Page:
What is SSL Offloading?

An SSL offloading is the mechanism of transferring the incoming encrypted traffic from a client to a load balancer to relieve the webserver from encryption/decryption of data. A load balancer is positioned between a browser and the webserver. They use SSL security protocol to perform either SSL termination or SSL bridging to lower the server’s metaphoric shoulders’ operational.

The load balancer receives the encrypted data coming from a. It performs decryption and sends the plain text to the server, making it free from this time-consuming process.

Why Need SSL Offloading?

As you already know, a public key and a private key are used to encrypt and decrypt. These keys are of larger size (2048-bit) with the RSA algorithm. Although it safeguards the site completely, it makes the encryption and decryption process slow due to its bulky size.

A session key is faster than 2048-bit keys, but when many visitors land on the same website, the server has to deal with many session keys. This burdens the server with encryption or decryption requests in a short interval of time.

This activity is CPU-intensive and consumes the resources of the web server up to a large extent. This process makes the server work slowly. the SSL offloading concept was introduced to make the backend work faster.

[Extra] SSL is an encryption process that protects communications on the Internet. SSL encryption can ensure the security of user communication. SSL encryption and decryption require a lot of CPU resources and may put pressure on server resources. To balance the computational requirements for SSL encryption and decryption of traffic sent over an SSL connection, SSL offloading will transfer processing to a dedicated server. This frees up the Web server to handle other application delivery requirements.

[Extra] SSL offloading on a load balancer is now a required capability and these load balancers are also referred to as SSL load balancers. This is a load balancer that has the ability to encrypt and decrypt data transported via HTTPS, which uses the SSL protocol to secure data across the network.

How Does SSL Offloading Work?

A load balancer is used for the task of SSL offloading. The load balancer is positioned between the browser and the webserver to perform the chore in place of the server. The load balancer uses the same SSL certificate that is already issued to the server to complete this task. A load balancer can perform this job in two different ways.

1. SSL Termination

2. SSL bridging

#1. SSL Termination

SSL termination is an SSL offloading that helps in accelerating the speed of the server. This process is done by connecting the user through a secured connection to the load balancer and then connecting them from the load balancer to the server via an insecure connection.

[Extra] SSL offloading relieves a web server of the processing burden of encrypting and decrypting traffic sent via SSL. Every web browser is compatible with SSL security protocol, making SSL traffic common. The processing is offloaded to a separate server designed specifically to perform SSL acceleration or SSL termination. SSL certificates use cryptography keys for encryption. RSA keys of increasing key lengths (e.g. 1024 bits and 2048 bits) were the most common cryptography keys until a few years ago. But more efficient ECC (Elliptic Curve Cryptography) keys of shorter key lengths are replacing the RSA keys as the mechanism to encrypt traffic.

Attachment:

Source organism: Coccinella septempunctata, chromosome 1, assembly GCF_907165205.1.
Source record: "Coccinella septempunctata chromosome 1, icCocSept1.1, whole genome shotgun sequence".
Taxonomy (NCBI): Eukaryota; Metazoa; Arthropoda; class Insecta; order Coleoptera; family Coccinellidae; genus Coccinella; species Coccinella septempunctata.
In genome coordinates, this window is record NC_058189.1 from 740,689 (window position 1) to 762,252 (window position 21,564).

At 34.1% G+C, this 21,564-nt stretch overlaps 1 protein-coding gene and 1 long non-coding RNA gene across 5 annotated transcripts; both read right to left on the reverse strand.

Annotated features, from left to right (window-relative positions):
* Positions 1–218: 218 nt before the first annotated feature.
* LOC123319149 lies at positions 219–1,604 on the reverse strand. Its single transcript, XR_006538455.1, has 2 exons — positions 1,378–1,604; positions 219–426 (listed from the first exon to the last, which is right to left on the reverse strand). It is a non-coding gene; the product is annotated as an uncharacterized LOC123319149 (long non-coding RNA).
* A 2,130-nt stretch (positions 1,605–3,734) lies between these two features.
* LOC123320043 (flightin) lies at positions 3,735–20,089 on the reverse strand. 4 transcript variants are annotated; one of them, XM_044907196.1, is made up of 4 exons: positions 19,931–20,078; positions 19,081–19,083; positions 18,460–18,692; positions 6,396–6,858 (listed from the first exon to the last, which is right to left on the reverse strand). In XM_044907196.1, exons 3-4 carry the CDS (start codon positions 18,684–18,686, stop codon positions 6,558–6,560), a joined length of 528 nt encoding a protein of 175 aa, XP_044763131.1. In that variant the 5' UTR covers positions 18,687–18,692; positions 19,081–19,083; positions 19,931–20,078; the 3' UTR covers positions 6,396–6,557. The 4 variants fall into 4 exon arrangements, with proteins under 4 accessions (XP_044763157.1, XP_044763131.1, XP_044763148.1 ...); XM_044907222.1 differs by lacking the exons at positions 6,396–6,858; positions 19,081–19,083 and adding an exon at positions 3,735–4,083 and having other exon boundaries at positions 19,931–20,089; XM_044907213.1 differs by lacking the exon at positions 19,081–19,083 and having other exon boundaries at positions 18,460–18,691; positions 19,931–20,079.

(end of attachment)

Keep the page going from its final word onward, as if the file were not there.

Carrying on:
[Extra] SSL offloading, also known as SSL termination, decrypts all HTTPS traffic on the load balancer. Layer 7 actions can be carried out and the data proceeds to the backend server as plain HTTP traffic. SSL offloading allows data to be inspected as it passes between the load balancer and server. It also reduces CPU demand on an application server by decrypting data in advance. SSL offloading is vulnerable to attack, however, as the data travels unencrypted between the load balancer and application server.

The information shared between the user, and the load balancer remains secure while exchanging information between the web server and the load balancer is unencrypted. The working of SSL termination is explained below:

  • A load balancer is placed between the server and the client’s browser.
  • When the client requests an HTTPS connection, a session key is created between the load balancer and the browser using the server’s public and private keys.
  • All the information that is encrypted by the client’s browser reaches the load balancer.
  • The load balancer decrypts this information using a session key and sends the unencrypted information to the server.
  • The server receives the data in unencrypted form, so it does not need to decrypt it.
  • The response by the server is sent in plain text to the load balancer.
  • It[load balancer] performs encryption[of response] on this data using the session key.
  • The browser receives data from the load balancer and uses the session key for decryption.

Advantages of SSL Termination

  • The encryption and decryption of the incoming data are done through a load balancer. So, the server is free of workload.
  • SSL termination is best for websites that do not deal with the customers’ sensitive data (username, password, bank details).
  • It helps in accelerating the speed of the server.